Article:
116 3rd St SE
Cedar Rapids, Iowa 52401
CEDAR RAPIDS - A zoning model called 'form-based code,” which focuses on structures rather than use of space, is under considering in Cedar Rapids as city officials begin a 16-month process to modernize building regulations.
Zoning codes are deep in the mechanics of city government but dictate very much the function of everyday life in a community by guiding how and where development occurs and what it looks like.
'What we were hearing from the community and council was we want a walkable community that emphasizes areas of character - the places that make our community unique - and to do that we have to revise the zoning code,” said Jennifer Pratt, the Cedar Rapids community development director, who is involved in the project.
Cedar Rapids has hired SAFEbuilt, a Loveland, Colo. based consultant, for $265,089 to assist in the 'comprehensive update” to the zoning code, which was last reformed in 2006 and was a recommendation of EnvisionCR, a recently adopted comprehensive plan. A special meeting of the full City Council was called on Thursday to introduce the process, which began in February and is slated to conclude in October 2017.
Form-based code is a land-use regulation that organizes space based on the physical form of development, how buildings work together, and the size and function of streets to support walking, rather than what a space is used for, such as grouping similar sized homes together, apartments in another area, retail stores in another, and so on.
Cities around the country have been exploring and adopting form-based regulations to apply citywide or just for certain districts, including Stillwater, Okla., Boulder, Colo., and Fort Worth, Texas. Cedar Rapids is considering form-base code for parts of the city, not citywide.
'Use gets less priority,” Mary E. Madden, a form-based coding specialist for the consultant, said at the lunch hour meeting. 'You focus more on physical presence of what private development is going to build and how do buildings relate to each other.”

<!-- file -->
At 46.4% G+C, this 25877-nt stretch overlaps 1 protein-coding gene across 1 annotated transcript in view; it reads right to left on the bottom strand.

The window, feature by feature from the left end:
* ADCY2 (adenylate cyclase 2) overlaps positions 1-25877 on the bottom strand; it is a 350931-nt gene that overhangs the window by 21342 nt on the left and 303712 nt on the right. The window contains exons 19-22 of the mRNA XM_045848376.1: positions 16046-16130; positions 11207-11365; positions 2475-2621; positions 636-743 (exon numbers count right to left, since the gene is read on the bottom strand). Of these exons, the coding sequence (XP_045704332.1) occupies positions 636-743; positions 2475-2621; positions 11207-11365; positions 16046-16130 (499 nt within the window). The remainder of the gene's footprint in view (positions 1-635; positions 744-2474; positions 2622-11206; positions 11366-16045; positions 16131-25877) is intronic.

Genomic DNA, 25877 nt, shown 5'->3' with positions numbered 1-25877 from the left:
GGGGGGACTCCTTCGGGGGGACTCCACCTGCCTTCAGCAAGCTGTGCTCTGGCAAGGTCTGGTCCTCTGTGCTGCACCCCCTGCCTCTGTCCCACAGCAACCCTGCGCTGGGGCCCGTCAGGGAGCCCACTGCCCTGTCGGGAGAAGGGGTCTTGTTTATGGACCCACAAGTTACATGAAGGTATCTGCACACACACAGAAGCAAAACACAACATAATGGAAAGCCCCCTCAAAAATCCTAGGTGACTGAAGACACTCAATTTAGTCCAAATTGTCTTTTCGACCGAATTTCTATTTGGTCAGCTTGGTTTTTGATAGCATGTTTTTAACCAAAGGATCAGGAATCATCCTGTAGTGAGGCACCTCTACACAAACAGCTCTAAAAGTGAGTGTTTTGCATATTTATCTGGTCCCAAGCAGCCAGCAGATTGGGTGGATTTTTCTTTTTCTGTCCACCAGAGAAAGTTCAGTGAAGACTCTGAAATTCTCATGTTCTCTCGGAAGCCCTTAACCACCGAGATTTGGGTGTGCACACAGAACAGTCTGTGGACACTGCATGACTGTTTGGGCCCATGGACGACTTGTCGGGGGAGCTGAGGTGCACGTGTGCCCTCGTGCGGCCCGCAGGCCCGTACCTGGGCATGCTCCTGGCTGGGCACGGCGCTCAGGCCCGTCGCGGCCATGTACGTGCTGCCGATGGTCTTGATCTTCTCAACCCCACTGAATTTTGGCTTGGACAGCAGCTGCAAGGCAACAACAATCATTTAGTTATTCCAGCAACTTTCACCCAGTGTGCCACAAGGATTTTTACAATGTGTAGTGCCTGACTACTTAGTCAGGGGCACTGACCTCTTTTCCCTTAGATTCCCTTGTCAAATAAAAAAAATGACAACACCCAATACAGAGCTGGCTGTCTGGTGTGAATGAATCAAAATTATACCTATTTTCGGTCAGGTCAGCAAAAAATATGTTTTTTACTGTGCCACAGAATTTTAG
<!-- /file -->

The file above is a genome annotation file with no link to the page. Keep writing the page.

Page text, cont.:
Changes to the code likely won't affect large swathes of developed areas, such as most built out residential areas, but could be applied to areas that need complete redevelopment or land destined for development, she said.
'A whole lot of Cedar Rapids will just be preserved as is, such as large lot residential areas,” Madden said. 'Some will just need some minor updates or infill. Others will see a total transformation - a dying strip mall, an old auto corridor, or ag land that will be transformed and it is just a question of when and how.”
City Councilor Scott Olson cautioned about developing policies that are too restrictive. For example, he said, the city is already facing challenges with the redevelopment of Westdale Mall, in which major retailers are pushing back against green space designs because they want more parking in front of the store.
'There's a fine line, especially in the retail world,” Olson said. 'They have so many options. They can say if you don't do it our way, we will go do it somewhere else.”
City Manager Jeff Pomeranz asked the consultant to examine a couple of policy options, including ways to incentivize redevelopment of old spaces rather than just incentivizing growth through new development, and also whether the city is growing appropriately.
The zoning review will include rounds of public input beginning in June as the updated code is developed and before it is presented for adoption in fall 2017.